When kibble was developed and became available in the 1960's, it was a very easy and convenient way for people to feed their dogs, and these small biscuits were marketed as having all the nutritional value necessary to maintain good health in their animals, however, kibble is the most processed, man-made food available. Its ingredients are meat, grain and vegetable waste which isn't fit for human consumption. It is then cooked at temperatures exceeding 90 degrees which destroys any nutritional value. The hard biscuits are then sprayed with additives, preservatives and flavourings, so that it has a long shelf life and tastes palatable, and then sold in eye catching bags, advertising beautiful cuts of meat and fresh vegetables - nothing could be further from the truth.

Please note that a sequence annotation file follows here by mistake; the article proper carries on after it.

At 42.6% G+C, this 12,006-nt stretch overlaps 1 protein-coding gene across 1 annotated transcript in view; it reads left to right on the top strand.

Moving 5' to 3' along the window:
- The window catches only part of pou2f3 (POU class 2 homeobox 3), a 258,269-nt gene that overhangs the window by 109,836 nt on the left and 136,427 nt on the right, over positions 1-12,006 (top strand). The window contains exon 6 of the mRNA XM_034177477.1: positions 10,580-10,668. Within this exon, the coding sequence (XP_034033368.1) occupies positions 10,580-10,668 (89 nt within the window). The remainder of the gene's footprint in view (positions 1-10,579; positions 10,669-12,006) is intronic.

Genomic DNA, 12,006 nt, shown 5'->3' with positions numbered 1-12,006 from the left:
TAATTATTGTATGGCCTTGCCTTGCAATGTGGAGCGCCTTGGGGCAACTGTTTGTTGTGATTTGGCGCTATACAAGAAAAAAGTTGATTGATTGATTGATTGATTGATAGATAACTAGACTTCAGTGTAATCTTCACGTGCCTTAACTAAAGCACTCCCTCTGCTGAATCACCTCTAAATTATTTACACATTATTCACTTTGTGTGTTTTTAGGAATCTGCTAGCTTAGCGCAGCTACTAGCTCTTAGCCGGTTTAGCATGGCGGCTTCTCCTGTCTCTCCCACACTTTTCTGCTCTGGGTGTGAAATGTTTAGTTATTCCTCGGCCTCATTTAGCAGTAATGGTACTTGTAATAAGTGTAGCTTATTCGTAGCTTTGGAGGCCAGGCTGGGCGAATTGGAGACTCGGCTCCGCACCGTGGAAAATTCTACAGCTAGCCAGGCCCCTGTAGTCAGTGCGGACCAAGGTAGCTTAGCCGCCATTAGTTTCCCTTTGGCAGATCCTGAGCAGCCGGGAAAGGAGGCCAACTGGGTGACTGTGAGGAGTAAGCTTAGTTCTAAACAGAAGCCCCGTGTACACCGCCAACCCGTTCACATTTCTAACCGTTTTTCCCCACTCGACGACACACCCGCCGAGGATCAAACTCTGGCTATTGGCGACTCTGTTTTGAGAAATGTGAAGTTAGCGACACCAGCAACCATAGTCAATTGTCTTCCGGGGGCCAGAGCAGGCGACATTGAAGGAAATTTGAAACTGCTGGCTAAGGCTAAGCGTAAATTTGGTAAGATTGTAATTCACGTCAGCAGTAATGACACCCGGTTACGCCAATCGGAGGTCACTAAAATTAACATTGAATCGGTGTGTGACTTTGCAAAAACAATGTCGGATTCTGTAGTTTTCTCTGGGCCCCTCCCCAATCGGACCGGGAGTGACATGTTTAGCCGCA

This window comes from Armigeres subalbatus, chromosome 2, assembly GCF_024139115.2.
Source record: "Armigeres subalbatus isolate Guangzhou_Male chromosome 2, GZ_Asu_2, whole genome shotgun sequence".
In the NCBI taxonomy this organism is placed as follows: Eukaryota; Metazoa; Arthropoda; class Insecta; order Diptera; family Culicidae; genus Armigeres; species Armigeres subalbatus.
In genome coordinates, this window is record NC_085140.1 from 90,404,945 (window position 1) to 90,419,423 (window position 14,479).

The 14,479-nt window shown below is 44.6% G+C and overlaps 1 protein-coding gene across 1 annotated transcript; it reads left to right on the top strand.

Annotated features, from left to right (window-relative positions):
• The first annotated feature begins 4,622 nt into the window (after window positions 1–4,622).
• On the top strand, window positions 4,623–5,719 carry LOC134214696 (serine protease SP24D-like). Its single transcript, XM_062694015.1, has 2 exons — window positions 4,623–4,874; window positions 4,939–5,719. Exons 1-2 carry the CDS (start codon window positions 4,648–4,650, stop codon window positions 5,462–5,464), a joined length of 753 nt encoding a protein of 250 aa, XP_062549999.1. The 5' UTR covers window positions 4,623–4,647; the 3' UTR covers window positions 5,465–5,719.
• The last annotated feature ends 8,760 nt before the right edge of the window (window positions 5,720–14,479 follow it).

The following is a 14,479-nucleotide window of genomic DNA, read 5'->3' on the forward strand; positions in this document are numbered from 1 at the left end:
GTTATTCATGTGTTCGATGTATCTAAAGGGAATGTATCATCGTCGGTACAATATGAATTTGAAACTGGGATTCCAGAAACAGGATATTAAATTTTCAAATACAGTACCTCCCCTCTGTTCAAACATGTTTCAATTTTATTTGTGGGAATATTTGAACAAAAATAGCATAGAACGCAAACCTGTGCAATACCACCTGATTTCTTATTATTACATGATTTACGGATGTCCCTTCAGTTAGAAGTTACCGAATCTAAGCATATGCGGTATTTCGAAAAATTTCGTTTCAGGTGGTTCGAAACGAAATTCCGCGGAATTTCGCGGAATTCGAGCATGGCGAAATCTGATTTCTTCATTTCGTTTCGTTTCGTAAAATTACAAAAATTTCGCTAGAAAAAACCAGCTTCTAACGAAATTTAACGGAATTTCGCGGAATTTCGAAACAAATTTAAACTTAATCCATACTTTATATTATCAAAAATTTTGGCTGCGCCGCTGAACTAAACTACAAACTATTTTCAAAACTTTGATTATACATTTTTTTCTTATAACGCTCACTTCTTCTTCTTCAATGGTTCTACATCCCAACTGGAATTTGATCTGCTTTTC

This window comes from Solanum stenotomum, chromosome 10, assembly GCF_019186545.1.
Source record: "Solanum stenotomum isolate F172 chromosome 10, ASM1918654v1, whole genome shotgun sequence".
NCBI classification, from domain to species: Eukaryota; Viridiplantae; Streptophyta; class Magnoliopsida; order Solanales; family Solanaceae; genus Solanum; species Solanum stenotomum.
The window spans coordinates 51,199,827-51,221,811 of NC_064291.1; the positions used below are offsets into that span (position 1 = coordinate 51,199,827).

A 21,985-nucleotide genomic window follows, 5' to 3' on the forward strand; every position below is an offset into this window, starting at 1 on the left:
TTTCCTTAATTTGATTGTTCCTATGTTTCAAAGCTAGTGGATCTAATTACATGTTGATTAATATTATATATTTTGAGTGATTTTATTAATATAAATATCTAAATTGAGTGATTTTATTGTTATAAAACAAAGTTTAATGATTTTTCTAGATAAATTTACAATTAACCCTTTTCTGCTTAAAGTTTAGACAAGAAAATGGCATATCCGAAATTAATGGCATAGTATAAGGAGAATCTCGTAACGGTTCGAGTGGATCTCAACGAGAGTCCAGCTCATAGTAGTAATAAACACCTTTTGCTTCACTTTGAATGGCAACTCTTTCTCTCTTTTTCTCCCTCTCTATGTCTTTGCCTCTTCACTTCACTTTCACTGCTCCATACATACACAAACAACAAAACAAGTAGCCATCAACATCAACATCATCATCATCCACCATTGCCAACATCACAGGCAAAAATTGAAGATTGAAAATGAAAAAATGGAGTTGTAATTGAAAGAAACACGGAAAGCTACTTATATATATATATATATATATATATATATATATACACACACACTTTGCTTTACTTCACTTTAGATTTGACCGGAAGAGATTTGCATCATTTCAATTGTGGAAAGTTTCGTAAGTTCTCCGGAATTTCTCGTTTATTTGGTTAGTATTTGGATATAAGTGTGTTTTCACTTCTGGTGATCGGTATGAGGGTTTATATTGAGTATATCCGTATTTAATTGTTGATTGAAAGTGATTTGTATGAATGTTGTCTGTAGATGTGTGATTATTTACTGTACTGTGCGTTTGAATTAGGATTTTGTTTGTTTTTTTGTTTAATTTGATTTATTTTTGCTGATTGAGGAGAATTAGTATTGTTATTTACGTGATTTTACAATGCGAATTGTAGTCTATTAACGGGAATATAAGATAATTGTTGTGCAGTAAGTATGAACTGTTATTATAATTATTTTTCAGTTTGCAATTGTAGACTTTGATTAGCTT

Worse still, many pet owners believe that commercial pet food exists because dogs NEED to eat it; that they are not being fed properly if they are fed any other way!? Kibble was developed purely to make a profit from animal waste products (heads, hooves, spine etc) that couldn't be sold for humans to eat.
It's no surprise that with the uptake of kibble feeding, there has also been a huge rise in canine health issues. It's true that many dogs have lived a long-life eating kibble, but they certainly don't thrive on a highly processed diet, it would be like feeding yourselves/family on packets of biscuits and expecting perfect health. It is a fact to say that many more dogs have suffered because of eating a carbohydrate, additive filled diet as their organs are under strain from trying to digest something they can't. Dogs are now suffering from conditions like diabetes, pancreatitis, IBS, allergies, skin issues, anal gland issues and tooth decay, to name a few.
Dogs are Carnivores, meaning that they are meat eaters, and their dentition and physiology tells us this. For a long time, they had been categorised as being Omnivores, an animal that can eat a diet of both plants and meat, but this has been widely disproven.